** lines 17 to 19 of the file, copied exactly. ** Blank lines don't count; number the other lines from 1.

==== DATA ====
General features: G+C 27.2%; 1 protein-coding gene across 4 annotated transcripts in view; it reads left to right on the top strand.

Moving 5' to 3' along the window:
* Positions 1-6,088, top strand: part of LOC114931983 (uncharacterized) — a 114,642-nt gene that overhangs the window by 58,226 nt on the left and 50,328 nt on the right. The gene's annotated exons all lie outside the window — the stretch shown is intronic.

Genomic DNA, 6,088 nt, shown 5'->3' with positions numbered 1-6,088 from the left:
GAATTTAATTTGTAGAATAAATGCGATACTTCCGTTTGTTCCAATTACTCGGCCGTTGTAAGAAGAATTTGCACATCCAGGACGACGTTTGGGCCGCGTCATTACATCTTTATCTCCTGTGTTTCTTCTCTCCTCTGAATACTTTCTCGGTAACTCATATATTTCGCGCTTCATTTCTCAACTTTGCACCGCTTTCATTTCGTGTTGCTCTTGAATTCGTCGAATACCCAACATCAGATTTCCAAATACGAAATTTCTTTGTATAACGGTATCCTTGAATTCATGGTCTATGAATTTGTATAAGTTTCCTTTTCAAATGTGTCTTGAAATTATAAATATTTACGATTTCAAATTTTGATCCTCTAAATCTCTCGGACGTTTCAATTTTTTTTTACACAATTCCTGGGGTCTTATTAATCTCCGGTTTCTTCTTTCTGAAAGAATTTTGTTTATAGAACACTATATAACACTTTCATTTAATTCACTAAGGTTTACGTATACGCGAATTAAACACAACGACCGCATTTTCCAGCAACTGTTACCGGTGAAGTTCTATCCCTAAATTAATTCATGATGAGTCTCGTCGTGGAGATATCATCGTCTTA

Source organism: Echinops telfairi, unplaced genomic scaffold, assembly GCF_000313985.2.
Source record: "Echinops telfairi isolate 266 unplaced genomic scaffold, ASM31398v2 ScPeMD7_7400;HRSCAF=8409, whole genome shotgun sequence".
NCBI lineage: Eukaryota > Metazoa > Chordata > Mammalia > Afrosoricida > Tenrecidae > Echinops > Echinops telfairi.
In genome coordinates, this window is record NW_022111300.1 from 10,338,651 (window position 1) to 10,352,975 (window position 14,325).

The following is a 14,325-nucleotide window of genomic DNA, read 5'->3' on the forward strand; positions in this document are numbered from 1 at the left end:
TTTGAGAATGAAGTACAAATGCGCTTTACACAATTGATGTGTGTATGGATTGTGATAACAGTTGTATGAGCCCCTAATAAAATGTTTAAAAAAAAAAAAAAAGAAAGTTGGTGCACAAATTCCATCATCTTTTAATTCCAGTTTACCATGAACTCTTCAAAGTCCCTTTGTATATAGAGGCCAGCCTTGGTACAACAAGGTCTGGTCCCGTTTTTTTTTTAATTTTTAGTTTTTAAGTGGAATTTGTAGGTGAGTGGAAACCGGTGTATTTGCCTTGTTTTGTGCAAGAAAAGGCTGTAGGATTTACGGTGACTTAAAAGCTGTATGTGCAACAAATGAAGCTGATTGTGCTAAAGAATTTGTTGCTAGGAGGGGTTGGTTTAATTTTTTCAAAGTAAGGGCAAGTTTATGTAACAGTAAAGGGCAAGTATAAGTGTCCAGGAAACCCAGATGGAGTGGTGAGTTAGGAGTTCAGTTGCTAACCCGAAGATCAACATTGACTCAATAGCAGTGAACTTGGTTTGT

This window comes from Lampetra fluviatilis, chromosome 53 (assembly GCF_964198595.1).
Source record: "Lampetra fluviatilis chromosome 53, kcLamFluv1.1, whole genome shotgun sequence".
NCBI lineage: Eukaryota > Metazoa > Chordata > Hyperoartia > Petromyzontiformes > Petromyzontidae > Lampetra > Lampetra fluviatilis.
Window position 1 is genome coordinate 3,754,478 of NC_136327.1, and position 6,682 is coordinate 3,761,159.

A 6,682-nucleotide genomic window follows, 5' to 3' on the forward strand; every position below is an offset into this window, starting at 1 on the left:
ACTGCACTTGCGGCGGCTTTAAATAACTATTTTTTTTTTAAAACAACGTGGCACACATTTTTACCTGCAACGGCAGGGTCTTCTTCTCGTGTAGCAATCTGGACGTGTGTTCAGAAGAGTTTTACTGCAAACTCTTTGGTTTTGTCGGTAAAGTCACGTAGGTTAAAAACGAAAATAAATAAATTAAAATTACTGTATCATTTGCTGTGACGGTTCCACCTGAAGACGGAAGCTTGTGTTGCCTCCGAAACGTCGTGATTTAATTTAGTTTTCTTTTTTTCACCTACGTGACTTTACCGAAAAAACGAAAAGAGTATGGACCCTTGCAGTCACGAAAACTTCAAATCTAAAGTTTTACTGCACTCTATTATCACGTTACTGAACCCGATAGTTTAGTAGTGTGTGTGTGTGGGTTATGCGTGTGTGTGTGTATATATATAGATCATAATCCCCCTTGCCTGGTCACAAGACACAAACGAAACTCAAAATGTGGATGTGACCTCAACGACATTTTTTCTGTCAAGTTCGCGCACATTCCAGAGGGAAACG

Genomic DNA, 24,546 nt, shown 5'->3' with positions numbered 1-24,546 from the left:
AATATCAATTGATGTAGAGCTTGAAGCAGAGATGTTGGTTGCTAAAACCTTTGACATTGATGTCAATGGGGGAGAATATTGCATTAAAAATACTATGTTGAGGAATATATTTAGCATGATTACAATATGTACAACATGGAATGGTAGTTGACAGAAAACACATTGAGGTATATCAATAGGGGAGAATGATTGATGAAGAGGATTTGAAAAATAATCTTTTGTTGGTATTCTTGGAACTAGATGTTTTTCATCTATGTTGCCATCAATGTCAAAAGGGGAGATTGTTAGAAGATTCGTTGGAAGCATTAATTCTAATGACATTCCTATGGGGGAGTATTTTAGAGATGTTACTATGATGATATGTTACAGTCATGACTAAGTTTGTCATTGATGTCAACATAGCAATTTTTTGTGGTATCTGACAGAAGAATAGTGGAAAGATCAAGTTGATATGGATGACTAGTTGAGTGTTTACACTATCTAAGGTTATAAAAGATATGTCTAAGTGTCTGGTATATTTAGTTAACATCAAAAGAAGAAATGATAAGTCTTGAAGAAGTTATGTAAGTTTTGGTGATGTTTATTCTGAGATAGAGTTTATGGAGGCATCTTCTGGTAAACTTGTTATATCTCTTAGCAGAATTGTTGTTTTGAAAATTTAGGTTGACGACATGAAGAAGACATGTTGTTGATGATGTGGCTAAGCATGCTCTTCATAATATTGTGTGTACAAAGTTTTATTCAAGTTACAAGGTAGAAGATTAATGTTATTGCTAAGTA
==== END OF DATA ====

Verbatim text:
ACTGCACTTGCGGCGGCTTTAAATAACTATTTTTTTTTTAAAACAACGTGGCACACATTTTTACCTGCAACGGCAGGGTCTTCTTCTCGTGTAGCAATCTGGACGTGTGTTCAGAAGAGTTTTACTGCAAACTCTTTGGTTTTGTCGGTAAAGTCACGTAGGTTAAAAACGAAAATAAATAAATTAAAATTACTGTATCATTTGCTGTGACGGTTCCACCTGAAGACGGAAGCTTGTGTTGCCTCCGAAACGTCGTGATTTAATTTAGTTTTCTTTTTTTCACCTACGTGACTTTACCGAAAAAACGAAAAGAGTATGGACCCTTGCAGTCACGAAAACTTCAAATCTAAAGTTTTACTGCACTCTATTATCACGTTACTGAACCCGATAGTTTAGTAGTGTGTGTGTGTGGGTTATGCGTGTGTGTGTGTATATATATAGATCATAATCCCCCTTGCCTGGTCACAAGACACAAACGAAACTCAAAATGTGGATGTGACCTCAACGACATTTTTTCTGTCAAGTTCGCGCACATTCCAGAGGGAAACG

Genomic DNA, 24,546 nt, shown 5'->3' with positions numbered 1-24,546 from the left:
AATATCAATTGATGTAGAGCTTGAAGCAGAGATGTTGGTTGCTAAAACCTTTGACATTGATGTCAATGGGGGAGAATATTGCATTAAAAATACTATGTTGAGGAATATATTTAGCATGATTACAATATGTACAACATGGAATGGTAGTTGACAGAAAACACATTGAGGTATATCAATAGGGGAGAATGATTGATGAAGAGGATTTGAAAAATAATCTTTTGTTGGTATTCTTGGAACTAGATGTTTTTCATCTATGTTGCCATCAATGTCAAAAGGGGAGATTGTTAGAAGATTCGTTGGAAGCATTAATTCTAATGACATTCCTATGGGGGAGTATTTTAGAGATGTTACTATGATGATATGTTACAGTCATGACTAAGTTTGTCATTGATGTCAACATAGCAATTTTTTGTGGTATCTGACAGAAGAATAGTGGAAAGATCAAGTTGATATGGATGACTAGTTGAGTGTTTACACTATCTAAGGTTATAAAAGATATGTCTAAGTGTCTGGTATATTTAGTTAACATCAAAAGAAGAAATGATAAGTCTTGAAGAAGTTATGTAAGTTTTGGTGATGTTTATTCTGAGATAGAGTTTATGGAGGCATCTTCTGGTAAACTTGTTATATCTCTTAGCAGAATTGTTGTTTTGAAAATTTAGGTTGACGACATGAAGAAGACATGTTGTTGATGATGTGGCTAAGCATGCTCTTCATAATATTGTGTGTACAAAGTTTTATTCAAGTTACAAGGTAGAAGATTAATGTTATTGCTAAGTA